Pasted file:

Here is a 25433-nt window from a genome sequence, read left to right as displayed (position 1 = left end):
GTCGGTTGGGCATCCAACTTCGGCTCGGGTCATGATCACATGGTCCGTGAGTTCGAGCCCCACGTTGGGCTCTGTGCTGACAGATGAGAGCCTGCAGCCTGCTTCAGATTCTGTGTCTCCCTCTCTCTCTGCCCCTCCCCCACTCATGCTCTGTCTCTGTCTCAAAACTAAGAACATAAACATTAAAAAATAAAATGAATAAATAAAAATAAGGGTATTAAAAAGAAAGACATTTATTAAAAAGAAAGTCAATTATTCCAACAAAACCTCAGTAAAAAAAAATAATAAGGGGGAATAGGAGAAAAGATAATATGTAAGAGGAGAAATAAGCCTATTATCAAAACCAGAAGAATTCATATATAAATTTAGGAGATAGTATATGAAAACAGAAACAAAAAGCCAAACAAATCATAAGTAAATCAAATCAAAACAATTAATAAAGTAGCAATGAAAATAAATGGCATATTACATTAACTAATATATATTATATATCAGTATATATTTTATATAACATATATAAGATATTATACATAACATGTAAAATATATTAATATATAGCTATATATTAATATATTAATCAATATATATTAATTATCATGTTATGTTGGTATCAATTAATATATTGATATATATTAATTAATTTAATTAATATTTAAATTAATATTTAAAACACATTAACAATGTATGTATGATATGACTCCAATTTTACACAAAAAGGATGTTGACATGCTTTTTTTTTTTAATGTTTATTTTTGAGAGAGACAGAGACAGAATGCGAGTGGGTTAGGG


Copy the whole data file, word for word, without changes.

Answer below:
Here is a 25433-nt window from a genome sequence, read left to right as displayed (position 1 = left end):
GTCGGTTGGGCATCCAACTTCGGCTCGGGTCATGATCACATGGTCCGTGAGTTCGAGCCCCACGTTGGGCTCTGTGCTGACAGATGAGAGCCTGCAGCCTGCTTCAGATTCTGTGTCTCCCTCTCTCTCTGCCCCTCCCCCACTCATGCTCTGTCTCTGTCTCAAAACTAAGAACATAAACATTAAAAAATAAAATGAATAAATAAAAATAAGGGTATTAAAAAGAAAGACATTTATTAAAAAGAAAGTCAATTATTCCAACAAAACCTCAGTAAAAAAAAATAATAAGGGGGAATAGGAGAAAAGATAATATGTAAGAGGAGAAATAAGCCTATTATCAAAACCAGAAGAATTCATATATAAATTTAGGAGATAGTATATGAAAACAGAAACAAAAAGCCAAACAAATCATAAGTAAATCAAATCAAAACAATTAATAAAGTAGCAATGAAAATAAATGGCATATTACATTAACTAATATATATTATATATCAGTATATATTTTATATAACATATATAAGATATTATACATAACATGTAAAATATATTAATATATAGCTATATATTAATATATTAATCAATATATATTAATTATCATGTTATGTTGGTATCAATTAATATATTGATATATATTAATTAATTTAATTAATATTTAAATTAATATTTAAAACACATTAACAATGTATGTATGATATGACTCCAATTTTACACAAAAAGGATGTTGACATGCTTTTTTTTTTTAATGTTTATTTTTGAGAGAGACAGAGACAGAATGCGAGTGGGTTAGGG